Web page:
The creators and cast dealt with the sudden loss of Montieth by presenting a memorial episode, called “The Quarterback,” and then put the show on a brief hiatus.

“He (Monteith) was a huge part of the show, and he really connected with a lot of people,” Morrison said. “And, for me, watching him grow on the show was gratifying. He grew more than any other person on the show.”

Morrison, who one critic described as a “joyful” live performer, said that performing for a big or small audience doesn’t make much difference to him.

“At the end of the day, you’re just doing the best you can do to give an honest performance,” Morrison said. “The difference between playing to 2,000 people on stage or 5 million on TV is not really such a big deal.
“The biggest difference is the tone of it. On TV, you have to be a little bit smaller and more contained. You have to think that the audience can see your emotions more easily.”

There’s one other difference.

“Once you’re exposed to that kind of audience, you are pretty much open game for anyone walking down the street to stop you and notice things,” he said. “I’m very happy that my TV success happened when I was already 30.

“My fiancée and I are homebodies now. Besides being out there in the public eye, we live boring, domesticated lives: cooking, entertaining friends and enjoying our own company.”

And he cooks. “You enjoy food more when you know the work that goes into it,” he said.

At Appalachian Summer Festival, Morrison will be performing a combination of jazz standards and Broadway show tunes, including a seven-minute “West Side Story” medley.

He’s bringing his own conductor, Chris Walden, and his own piano player, Brad Ellis, also from “Glee.”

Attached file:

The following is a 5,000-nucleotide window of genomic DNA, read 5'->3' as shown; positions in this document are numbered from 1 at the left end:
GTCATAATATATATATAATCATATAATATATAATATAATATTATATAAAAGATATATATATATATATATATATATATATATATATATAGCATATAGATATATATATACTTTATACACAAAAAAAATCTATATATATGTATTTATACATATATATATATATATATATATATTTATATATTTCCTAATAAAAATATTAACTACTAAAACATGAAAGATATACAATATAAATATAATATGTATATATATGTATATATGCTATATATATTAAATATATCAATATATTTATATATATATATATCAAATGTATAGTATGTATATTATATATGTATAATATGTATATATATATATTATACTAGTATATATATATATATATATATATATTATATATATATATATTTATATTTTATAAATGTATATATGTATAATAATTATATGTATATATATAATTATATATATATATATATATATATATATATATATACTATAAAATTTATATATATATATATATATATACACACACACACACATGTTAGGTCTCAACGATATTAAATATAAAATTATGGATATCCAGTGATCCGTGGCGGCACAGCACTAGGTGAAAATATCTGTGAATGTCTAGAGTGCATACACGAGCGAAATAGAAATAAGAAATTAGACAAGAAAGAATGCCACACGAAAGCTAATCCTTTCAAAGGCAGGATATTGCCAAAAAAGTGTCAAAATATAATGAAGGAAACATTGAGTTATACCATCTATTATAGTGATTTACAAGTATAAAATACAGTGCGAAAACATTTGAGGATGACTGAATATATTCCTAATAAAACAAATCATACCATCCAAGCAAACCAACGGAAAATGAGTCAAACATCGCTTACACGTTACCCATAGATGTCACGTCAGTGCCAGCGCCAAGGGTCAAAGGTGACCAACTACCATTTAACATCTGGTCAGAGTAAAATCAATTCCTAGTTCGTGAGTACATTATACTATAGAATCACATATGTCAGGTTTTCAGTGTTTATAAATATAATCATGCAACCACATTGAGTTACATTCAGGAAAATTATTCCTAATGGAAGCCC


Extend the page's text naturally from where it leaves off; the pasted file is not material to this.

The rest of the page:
“He (Ellis) is just as famous as I am,” Morrison said. “He’s the piano player on the show. It’s great that we get to do this outside of our day job and travel the world doing these shows.”

Walden did many of the musical arrangements on Morrison’s two record albums — “Where It All Began” (2013), a Broadway-inspired album, and “Matthew Morrison” (2011), a pop record that includes duets with Sting and Elton John, and Morrison’s single, “Summer Rain.”

Morrison and Stage said that they hope his “Glee” fame will serve to draw younger people to hear the Greensboro Symphony.

“Between Broadway and Glee, he is relatable to all generations,” Stage said. “We love bringing in the younger demographic to our shows … an artist to get young people in the door and excited to see a live performance. Matthew Morrison can do just that, but he will also appeal to our current patrons and festival audiences. This is one of those shows that will blend our audiences together which is always special to see.”

Morrison said, “I feel like sometimes orchestras draw an older crowd, but there’s so much you can learn by going to these shows. A grandparent can bring their grandchild. I think I can bring in a younger audience. The whole evening for me is a whole lot of fun.

“These songs are timeless. I love seeing anybody sing their songs; everybody brings their own story to these songs we know and love.”
He’s done TV, movies and records, but Morrison said he still feels most at home on the stage.

“The stage is where I grew up. I did my first show when I was 19, and it’s been seven years since I was on the (Broadway) stage,” he said. “That’s the impetus for me to do these concerts. I miss the energy of working with a live audience.

“I want to start performing for the people again.”



Matthew-Morrison.net --> Media --> Interviews
Posted on 24 Jun 2014 by Valentina